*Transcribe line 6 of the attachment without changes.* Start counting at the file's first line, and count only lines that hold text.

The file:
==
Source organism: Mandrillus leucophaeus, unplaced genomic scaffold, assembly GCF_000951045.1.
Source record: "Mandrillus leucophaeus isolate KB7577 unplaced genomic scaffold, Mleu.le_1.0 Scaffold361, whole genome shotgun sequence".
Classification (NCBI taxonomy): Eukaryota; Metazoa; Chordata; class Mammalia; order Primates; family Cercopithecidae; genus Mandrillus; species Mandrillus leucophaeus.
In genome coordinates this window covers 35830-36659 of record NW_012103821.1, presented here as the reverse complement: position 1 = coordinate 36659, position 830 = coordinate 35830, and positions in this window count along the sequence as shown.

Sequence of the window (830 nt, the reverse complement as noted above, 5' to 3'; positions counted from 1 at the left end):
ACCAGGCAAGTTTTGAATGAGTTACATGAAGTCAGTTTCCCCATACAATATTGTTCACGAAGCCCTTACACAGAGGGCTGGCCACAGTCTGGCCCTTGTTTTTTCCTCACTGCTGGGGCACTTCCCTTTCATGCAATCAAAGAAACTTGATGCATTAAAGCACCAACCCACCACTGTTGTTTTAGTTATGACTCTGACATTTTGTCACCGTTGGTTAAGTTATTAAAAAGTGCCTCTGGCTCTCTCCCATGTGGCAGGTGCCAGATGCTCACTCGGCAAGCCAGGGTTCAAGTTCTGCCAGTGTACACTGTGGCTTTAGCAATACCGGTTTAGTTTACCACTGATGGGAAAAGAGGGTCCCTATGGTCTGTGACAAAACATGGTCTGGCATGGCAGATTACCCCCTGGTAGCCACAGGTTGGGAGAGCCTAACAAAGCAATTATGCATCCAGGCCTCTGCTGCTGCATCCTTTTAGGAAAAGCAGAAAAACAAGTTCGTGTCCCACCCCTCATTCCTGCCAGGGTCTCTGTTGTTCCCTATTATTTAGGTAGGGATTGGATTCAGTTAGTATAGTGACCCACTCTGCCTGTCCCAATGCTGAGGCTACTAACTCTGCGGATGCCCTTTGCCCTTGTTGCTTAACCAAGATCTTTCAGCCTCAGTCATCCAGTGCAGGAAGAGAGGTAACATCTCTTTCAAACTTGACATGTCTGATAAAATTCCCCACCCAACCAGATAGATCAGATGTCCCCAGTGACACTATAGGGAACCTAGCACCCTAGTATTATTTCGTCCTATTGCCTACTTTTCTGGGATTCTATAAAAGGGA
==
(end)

ACCAGGCAAGTTTTGAATGAGTTACATGAAGTCAGTTTCCCCATACAATATTGTTCACGAAGCCCTTACACAGAGGGCTGGCCACAGTCTGGCCCTTGTTTTTTCCTCACTGCTGGGGCACTTCCCTTTCATGCAATCAAAGAAACTTGATGCATTAAAGCACCAACCCACCACTGTTGTTTTAGTTATGACTCTGACATTTTGTCACCGTTGGTTAAGTTATTAAAAAGTGCCTCTGGCTCTCTCCCATGTGGCAGGTGCCAGATGCTCACTCGGCAAGCCAGGGTTCAAGTTCTGCCAGTGTACACTGTGGCTTTAGCAATACCGGTTTAGTTTACCACTGATGGGAAAAGAGGGTCCCTATGGTCTGTGACAAAACATGGTCTGGCATGGCAGATTACCCCCTGGTAGCCACAGGTTGGGAGAGCCTAACAAAGCAATTATGCATCCAGGCCTCTGCTGCTGCATCCTTTTAGGAAAAGCAGAAAAACAAGTTCGTGTCCCACCCCTCATTCCTGCCAGGGTCTCTGTTGTTCCCTATTATTTAGGTAGGGATTGGATTCAGTTAGTATAGTGACCCACTCTGCCTGTCCCAATGCTGAGGCTACTAACTCTGCGGATGCCCTTTGCCCTTGTTGCTTAACCAAGATCTTTCAGCCTCAGTCATCCAGTGCAGGAAGAGAGGTAACATCTCTTTCAAACTTGACATGTCTGATAAAATTCCCCACCCAACCAGATAGATCAGATGTCCCCAGTGACACTATAGGGAACCTAGCACCCTAGTATTATTTCGTCCTATTGCCTACTTTTCTGGGATTCTATAAAAGGGA